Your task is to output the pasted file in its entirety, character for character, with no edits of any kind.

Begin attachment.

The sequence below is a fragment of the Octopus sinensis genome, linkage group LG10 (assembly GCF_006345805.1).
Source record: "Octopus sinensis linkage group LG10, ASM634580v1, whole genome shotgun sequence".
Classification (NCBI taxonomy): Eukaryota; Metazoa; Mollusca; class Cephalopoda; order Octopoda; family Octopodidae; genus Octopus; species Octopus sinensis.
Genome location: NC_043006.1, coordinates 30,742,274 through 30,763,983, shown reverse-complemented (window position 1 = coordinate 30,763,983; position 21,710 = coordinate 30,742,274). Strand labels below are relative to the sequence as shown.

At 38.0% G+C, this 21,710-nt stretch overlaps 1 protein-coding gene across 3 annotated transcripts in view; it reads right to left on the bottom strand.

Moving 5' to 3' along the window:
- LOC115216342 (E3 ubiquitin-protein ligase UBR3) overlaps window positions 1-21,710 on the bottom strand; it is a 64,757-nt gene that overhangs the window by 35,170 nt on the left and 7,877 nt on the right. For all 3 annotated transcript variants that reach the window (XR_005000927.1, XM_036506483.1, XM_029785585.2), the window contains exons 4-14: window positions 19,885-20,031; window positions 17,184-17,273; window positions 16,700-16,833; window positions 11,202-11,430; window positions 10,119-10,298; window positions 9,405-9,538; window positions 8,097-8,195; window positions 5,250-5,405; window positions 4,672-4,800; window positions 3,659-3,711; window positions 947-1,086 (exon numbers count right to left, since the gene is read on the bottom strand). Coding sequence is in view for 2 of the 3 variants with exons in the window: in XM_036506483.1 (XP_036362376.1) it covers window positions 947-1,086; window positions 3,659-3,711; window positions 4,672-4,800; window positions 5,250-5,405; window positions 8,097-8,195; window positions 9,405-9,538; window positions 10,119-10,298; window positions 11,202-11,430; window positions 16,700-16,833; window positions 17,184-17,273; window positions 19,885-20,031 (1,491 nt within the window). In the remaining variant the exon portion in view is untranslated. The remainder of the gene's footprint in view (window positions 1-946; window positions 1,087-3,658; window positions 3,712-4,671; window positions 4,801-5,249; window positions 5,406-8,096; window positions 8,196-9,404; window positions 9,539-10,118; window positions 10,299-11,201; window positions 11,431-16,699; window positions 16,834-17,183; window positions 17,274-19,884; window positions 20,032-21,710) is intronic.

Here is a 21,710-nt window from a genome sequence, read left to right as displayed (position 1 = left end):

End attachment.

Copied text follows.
The sequence below is a fragment of the Octopus sinensis genome, linkage group LG10 (assembly GCF_006345805.1).
Source record: "Octopus sinensis linkage group LG10, ASM634580v1, whole genome shotgun sequence".
Classification (NCBI taxonomy): Eukaryota; Metazoa; Mollusca; class Cephalopoda; order Octopoda; family Octopodidae; genus Octopus; species Octopus sinensis.
Genome location: NC_043006.1, coordinates 30,742,274 through 30,763,983, shown reverse-complemented (window position 1 = coordinate 30,763,983; position 21,710 = coordinate 30,742,274). Strand labels below are relative to the sequence as shown.

At 38.0% G+C, this 21,710-nt stretch overlaps 1 protein-coding gene across 3 annotated transcripts in view; it reads right to left on the bottom strand.

Moving 5' to 3' along the window:
- LOC115216342 (E3 ubiquitin-protein ligase UBR3) overlaps window positions 1-21,710 on the bottom strand; it is a 64,757-nt gene that overhangs the window by 35,170 nt on the left and 7,877 nt on the right. For all 3 annotated transcript variants that reach the window (XR_005000927.1, XM_036506483.1, XM_029785585.2), the window contains exons 4-14: window positions 19,885-20,031; window positions 17,184-17,273; window positions 16,700-16,833; window positions 11,202-11,430; window positions 10,119-10,298; window positions 9,405-9,538; window positions 8,097-8,195; window positions 5,250-5,405; window positions 4,672-4,800; window positions 3,659-3,711; window positions 947-1,086 (exon numbers count right to left, since the gene is read on the bottom strand). Coding sequence is in view for 2 of the 3 variants with exons in the window: in XM_036506483.1 (XP_036362376.1) it covers window positions 947-1,086; window positions 3,659-3,711; window positions 4,672-4,800; window positions 5,250-5,405; window positions 8,097-8,195; window positions 9,405-9,538; window positions 10,119-10,298; window positions 11,202-11,430; window positions 16,700-16,833; window positions 17,184-17,273; window positions 19,885-20,031 (1,491 nt within the window). In the remaining variant the exon portion in view is untranslated. The remainder of the gene's footprint in view (window positions 1-946; window positions 1,087-3,658; window positions 3,712-4,671; window positions 4,801-5,249; window positions 5,406-8,096; window positions 8,196-9,404; window positions 9,539-10,118; window positions 10,299-11,201; window positions 11,431-16,699; window positions 16,834-17,183; window positions 17,274-19,884; window positions 20,032-21,710) is intronic.

Here is a 21,710-nt window from a genome sequence, read left to right as displayed (position 1 = left end):